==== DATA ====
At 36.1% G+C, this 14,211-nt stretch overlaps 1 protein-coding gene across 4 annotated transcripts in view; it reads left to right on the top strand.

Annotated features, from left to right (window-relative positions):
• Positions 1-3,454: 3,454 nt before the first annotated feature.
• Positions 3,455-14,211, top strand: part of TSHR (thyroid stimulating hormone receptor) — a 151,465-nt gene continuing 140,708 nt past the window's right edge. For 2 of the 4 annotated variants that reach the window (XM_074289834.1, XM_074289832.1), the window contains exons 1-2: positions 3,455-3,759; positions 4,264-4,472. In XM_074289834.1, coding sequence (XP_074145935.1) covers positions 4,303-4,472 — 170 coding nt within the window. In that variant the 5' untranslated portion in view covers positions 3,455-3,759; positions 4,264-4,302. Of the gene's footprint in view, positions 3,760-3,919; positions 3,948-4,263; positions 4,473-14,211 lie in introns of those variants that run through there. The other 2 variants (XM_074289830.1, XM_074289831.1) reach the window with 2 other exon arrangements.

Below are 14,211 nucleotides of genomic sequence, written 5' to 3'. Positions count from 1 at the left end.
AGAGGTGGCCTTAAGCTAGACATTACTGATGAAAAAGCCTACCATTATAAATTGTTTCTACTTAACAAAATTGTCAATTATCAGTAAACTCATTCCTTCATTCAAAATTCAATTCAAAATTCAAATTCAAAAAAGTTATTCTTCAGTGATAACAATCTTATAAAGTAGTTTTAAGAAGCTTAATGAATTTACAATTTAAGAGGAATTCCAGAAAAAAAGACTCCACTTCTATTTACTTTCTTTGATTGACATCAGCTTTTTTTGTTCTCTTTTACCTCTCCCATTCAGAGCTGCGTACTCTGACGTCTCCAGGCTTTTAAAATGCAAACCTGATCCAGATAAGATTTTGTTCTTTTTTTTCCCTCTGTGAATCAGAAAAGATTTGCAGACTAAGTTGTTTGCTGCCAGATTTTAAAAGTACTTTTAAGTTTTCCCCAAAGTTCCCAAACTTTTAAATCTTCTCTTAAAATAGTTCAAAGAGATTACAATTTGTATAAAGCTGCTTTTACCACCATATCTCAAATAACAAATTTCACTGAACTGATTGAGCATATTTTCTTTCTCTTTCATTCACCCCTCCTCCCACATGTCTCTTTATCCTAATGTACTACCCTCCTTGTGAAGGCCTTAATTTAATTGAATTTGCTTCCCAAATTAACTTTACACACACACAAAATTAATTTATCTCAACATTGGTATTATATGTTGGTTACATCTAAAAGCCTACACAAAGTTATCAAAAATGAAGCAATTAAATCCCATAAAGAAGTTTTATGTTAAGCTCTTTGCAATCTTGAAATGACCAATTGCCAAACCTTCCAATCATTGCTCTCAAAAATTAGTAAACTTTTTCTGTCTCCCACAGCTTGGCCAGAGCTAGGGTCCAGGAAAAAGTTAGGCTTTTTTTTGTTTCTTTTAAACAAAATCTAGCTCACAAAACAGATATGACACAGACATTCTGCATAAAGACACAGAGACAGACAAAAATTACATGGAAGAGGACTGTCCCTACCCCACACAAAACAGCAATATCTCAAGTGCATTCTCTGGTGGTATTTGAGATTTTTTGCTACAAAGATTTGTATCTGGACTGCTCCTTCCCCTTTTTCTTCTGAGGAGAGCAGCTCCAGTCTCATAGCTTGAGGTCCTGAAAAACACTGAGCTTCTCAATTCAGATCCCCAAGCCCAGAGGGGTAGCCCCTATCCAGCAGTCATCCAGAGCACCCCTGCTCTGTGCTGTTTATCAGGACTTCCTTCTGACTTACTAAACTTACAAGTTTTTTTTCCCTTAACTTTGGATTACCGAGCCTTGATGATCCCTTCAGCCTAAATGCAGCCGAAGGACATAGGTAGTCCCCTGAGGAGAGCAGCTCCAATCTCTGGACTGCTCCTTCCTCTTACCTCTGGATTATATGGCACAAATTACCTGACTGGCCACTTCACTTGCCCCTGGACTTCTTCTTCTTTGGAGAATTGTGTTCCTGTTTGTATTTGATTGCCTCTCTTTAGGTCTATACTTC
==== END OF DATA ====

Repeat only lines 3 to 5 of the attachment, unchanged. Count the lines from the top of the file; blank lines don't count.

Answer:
• Positions 1-3,454: 3,454 nt before the first annotated feature.
• Positions 3,455-14,211, top strand: part of TSHR (thyroid stimulating hormone receptor) — a 151,465-nt gene continuing 140,708 nt past the window's right edge. For 2 of the 4 annotated variants that reach the window (XM_074289834.1, XM_074289832.1), the window contains exons 1-2: positions 3,455-3,759; positions 4,264-4,472. In XM_074289834.1, coding sequence (XP_074145935.1) covers positions 4,303-4,472 — 170 coding nt within the window. In that variant the 5' untranslated portion in view covers positions 3,455-3,759; positions 4,264-4,302. Of the gene's footprint in view, positions 3,760-3,919; positions 3,948-4,263; positions 4,473-14,211 lie in introns of those variants that run through there. The other 2 variants (XM_074289830.1, XM_074289831.1) reach the window with 2 other exon arrangements.

Below are 14,211 nucleotides of genomic sequence, written 5' to 3'. Positions count from 1 at the left end.